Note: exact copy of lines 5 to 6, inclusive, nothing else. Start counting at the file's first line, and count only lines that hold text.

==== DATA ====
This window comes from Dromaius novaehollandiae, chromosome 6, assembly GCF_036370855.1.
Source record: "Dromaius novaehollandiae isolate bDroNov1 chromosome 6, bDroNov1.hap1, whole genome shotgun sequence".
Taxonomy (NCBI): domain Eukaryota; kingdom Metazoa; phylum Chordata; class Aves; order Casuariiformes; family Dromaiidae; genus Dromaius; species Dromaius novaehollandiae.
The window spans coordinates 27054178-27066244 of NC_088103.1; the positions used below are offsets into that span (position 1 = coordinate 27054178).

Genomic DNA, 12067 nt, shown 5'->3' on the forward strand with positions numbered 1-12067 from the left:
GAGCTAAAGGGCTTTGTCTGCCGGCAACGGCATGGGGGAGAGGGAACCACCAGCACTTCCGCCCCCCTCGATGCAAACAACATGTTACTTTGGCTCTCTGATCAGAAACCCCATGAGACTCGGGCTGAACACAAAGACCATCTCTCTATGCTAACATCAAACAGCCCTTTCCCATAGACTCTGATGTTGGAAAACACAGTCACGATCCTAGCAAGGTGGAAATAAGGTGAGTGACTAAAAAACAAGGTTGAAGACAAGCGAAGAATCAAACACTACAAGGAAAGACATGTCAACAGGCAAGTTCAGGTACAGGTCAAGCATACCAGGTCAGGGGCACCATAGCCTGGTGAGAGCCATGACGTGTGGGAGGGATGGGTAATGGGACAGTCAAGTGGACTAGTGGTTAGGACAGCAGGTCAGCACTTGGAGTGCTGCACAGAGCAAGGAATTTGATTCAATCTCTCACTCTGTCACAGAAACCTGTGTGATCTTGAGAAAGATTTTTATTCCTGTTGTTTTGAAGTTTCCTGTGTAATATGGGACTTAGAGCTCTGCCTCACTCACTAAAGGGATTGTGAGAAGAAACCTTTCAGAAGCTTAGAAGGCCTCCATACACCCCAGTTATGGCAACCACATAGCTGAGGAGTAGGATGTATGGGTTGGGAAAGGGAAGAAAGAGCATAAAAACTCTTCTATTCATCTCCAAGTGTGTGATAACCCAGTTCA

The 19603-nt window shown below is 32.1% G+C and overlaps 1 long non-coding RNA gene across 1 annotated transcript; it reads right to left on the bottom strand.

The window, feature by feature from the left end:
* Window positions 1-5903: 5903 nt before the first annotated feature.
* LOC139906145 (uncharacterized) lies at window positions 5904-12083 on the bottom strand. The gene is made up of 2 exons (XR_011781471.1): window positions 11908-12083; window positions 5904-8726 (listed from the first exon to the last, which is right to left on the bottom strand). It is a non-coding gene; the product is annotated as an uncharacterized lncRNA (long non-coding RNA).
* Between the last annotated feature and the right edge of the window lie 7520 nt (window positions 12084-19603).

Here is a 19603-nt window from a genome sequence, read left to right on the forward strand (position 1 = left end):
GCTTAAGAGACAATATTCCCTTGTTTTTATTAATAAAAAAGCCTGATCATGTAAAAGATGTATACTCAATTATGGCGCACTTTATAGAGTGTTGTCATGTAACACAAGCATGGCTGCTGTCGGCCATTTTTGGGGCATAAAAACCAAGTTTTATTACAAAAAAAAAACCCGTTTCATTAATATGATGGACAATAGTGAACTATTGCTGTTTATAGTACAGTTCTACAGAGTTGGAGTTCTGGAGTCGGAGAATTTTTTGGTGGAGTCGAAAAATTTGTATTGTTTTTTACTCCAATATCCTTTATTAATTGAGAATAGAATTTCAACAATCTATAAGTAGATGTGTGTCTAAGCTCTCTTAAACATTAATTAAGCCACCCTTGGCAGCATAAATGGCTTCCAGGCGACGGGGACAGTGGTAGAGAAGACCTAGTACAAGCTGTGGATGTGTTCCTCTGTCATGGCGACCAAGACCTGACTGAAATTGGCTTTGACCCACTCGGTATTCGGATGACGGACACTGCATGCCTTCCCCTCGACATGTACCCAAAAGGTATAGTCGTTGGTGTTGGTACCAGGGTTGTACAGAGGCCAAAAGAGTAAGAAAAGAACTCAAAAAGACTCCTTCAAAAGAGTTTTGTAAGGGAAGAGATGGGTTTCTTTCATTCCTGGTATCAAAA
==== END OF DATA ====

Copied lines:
Genomic DNA, 12067 nt, shown 5'->3' on the forward strand with positions numbered 1-12067 from the left:
GAGCTAAAGGGCTTTGTCTGCCGGCAACGGCATGGGGGAGAGGGAACCACCAGCACTTCCGCCCCCCTCGATGCAAACAACATGTTACTTTGGCTCTCTGATCAGAAACCCCATGAGACTCGGGCTGAACACAAAGACCATCTCTCTATGCTAACATCAAACAGCCCTTTCCCATAGACTCTGATGTTGGAAAACACAGTCACGATCCTAGCAAGGTGGAAATAAGGTGAGTGACTAAAAAACAAGGTTGAAGACAAGCGAAGAATCAAACACTACAAGGAAAGACATGTCAACAGGCAAGTTCAGGTACAGGTCAAGCATACCAGGTCAGGGGCACCATAGCCTGGTGAGAGCCATGACGTGTGGGAGGGATGGGTAATGGGACAGTCAAGTGGACTAGTGGTTAGGACAGCAGGTCAGCACTTGGAGTGCTGCACAGAGCAAGGAATTTGATTCAATCTCTCACTCTGTCACAGAAACCTGTGTGATCTTGAGAAAGATTTTTATTCCTGTTGTTTTGAAGTTTCCTGTGTAATATGGGACTTAGAGCTCTGCCTCACTCACTAAAGGGATTGTGAGAAGAAACCTTTCAGAAGCTTAGAAGGCCTCCATACACCCCAGTTATGGCAACCACATAGCTGAGGAGTAGGATGTATGGGTTGGGAAAGGGAAGAAAGAGCATAAAAACTCTTCTATTCATCTCCAAGTGTGTGATAACCCAGTTCA